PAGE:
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Friday, May 08, 2020 - Roper St. Francis Healthcare receives OK to trial cancer drug with COVID-19 patients

Hospitalized COVID-19 patients at Roper St. Francis Healthcare soon will have the opportunity to be treated with a drug typically used to fight cancer.

Roper St. Francis Healthcare was approved Thursday to begin treating COVID-19 patients with the drug selinexor, making it the only site in South Carolina, one of only 19 sites nationwide and 42 sites internationally at this time that are participating in the study.

“We have established that we have a cutting-edge team of specialists who are providing excellent care for our COVID-19 patients, we are actively involved in clinical research, and we can move efficiently to activate a trial and enroll patients within a few days,” said Dr. George Geils Jr., a hematologist/oncologist at RSFH  and principal investigator for the trial.

The Food and Drug Administration has approved the drug to treat multiple myeloma, which is a cancer that forms in a type of white blood cell.

“The drug happens to work in a way that appears ideal for the treatment of COVID-19 in that it blocks the export of proteins from a cell’s nucleus to the cytoplasm, which may help these patients in two important ways,” Geils said.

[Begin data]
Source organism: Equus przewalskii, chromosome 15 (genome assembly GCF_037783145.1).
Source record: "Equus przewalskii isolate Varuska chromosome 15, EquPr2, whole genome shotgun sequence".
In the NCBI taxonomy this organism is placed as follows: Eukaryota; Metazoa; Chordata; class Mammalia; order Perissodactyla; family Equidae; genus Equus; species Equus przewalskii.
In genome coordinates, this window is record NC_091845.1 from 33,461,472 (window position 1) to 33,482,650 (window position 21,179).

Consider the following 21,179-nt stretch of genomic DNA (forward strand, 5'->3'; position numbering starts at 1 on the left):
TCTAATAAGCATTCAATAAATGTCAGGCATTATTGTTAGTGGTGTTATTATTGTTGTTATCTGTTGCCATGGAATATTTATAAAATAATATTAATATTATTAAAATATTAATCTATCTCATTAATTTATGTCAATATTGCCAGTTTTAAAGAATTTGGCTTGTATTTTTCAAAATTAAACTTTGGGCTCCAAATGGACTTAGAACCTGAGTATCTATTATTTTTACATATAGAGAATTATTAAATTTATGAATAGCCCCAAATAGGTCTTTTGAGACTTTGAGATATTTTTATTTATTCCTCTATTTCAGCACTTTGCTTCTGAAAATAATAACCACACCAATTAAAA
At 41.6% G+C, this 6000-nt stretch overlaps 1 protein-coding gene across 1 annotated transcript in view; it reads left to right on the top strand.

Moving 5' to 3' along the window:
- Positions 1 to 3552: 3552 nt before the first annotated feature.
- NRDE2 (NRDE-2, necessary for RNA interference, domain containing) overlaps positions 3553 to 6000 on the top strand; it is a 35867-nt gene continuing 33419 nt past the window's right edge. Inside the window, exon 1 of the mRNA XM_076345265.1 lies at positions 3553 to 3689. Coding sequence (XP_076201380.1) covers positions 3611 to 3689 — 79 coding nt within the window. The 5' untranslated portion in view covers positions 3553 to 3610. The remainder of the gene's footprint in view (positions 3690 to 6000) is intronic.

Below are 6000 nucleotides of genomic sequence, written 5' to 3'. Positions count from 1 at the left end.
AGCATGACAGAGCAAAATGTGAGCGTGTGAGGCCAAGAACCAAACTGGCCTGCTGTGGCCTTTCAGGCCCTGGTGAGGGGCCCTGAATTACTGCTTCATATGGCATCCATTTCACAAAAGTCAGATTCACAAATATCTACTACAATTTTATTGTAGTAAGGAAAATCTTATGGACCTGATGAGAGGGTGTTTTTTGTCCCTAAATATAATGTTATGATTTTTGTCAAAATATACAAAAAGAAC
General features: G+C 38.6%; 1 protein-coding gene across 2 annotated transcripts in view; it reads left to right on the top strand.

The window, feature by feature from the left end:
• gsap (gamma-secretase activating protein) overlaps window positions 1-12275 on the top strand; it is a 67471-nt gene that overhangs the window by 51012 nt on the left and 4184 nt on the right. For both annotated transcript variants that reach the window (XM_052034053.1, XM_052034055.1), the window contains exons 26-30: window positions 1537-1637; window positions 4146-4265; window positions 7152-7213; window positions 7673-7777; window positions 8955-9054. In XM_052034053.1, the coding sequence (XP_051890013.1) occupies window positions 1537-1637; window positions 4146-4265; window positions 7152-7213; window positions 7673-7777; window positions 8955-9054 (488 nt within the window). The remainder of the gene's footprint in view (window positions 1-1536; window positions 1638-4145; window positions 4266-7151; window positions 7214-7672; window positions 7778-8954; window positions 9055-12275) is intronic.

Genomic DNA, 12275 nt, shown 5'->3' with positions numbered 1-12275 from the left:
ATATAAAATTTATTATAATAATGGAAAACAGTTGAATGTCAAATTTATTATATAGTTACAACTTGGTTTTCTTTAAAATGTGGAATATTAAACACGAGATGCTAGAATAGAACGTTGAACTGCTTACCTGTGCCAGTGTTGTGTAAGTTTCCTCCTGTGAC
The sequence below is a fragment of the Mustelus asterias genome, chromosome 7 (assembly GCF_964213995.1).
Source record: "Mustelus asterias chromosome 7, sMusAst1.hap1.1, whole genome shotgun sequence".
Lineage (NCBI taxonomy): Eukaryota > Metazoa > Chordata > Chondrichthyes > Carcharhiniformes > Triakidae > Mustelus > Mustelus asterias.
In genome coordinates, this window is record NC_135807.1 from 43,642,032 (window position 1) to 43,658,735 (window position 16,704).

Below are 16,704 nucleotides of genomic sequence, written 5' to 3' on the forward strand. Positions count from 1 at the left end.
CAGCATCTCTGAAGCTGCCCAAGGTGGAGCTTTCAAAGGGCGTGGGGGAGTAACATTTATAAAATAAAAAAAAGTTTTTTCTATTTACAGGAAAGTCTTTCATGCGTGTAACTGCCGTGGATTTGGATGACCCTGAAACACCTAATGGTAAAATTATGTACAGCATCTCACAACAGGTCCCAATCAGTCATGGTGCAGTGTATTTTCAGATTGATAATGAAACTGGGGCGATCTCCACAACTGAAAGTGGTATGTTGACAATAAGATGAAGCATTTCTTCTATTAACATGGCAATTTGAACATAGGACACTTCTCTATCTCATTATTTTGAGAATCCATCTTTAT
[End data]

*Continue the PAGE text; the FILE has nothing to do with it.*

First, Geils said, it blocks the assembly of new viral particles in the cell so there is less viral shedding. This helps to reduce the number of new cells in the body infected by the virus, which may hasten recovery. It importantly also blocks the release of several inflammatory proteins, which are thought to cause much of the organ damage to patients with COVID-19, he said.

The drug will be used with patients who have a severe or life-threatening case of the disease, so the majority of patients requiring hospitalization would qualify, he said.

Geils said patients who agree to the trial may receive a placebo or the active drug, but the study does not prevent recipients from being treated with other anti-inflammatory drugs or antiviral drugs that may help the disease.

“That’s a significant positive, still having all other options at our disposal to try to combat the virus” he said. “The drug is exceedingly safe, and it’s used in much higher doses for cancer. They’ve seen very few side effects, and the drug has little in the way of adverse interactions with other medications.”

Officials have reported dozens of drugs are being investigated for their efficacy in fighting COVID-19. RSFH also is participating in a national trial on transfusing COVID-19 patients with recovered COVID-19 patients’ plasma.

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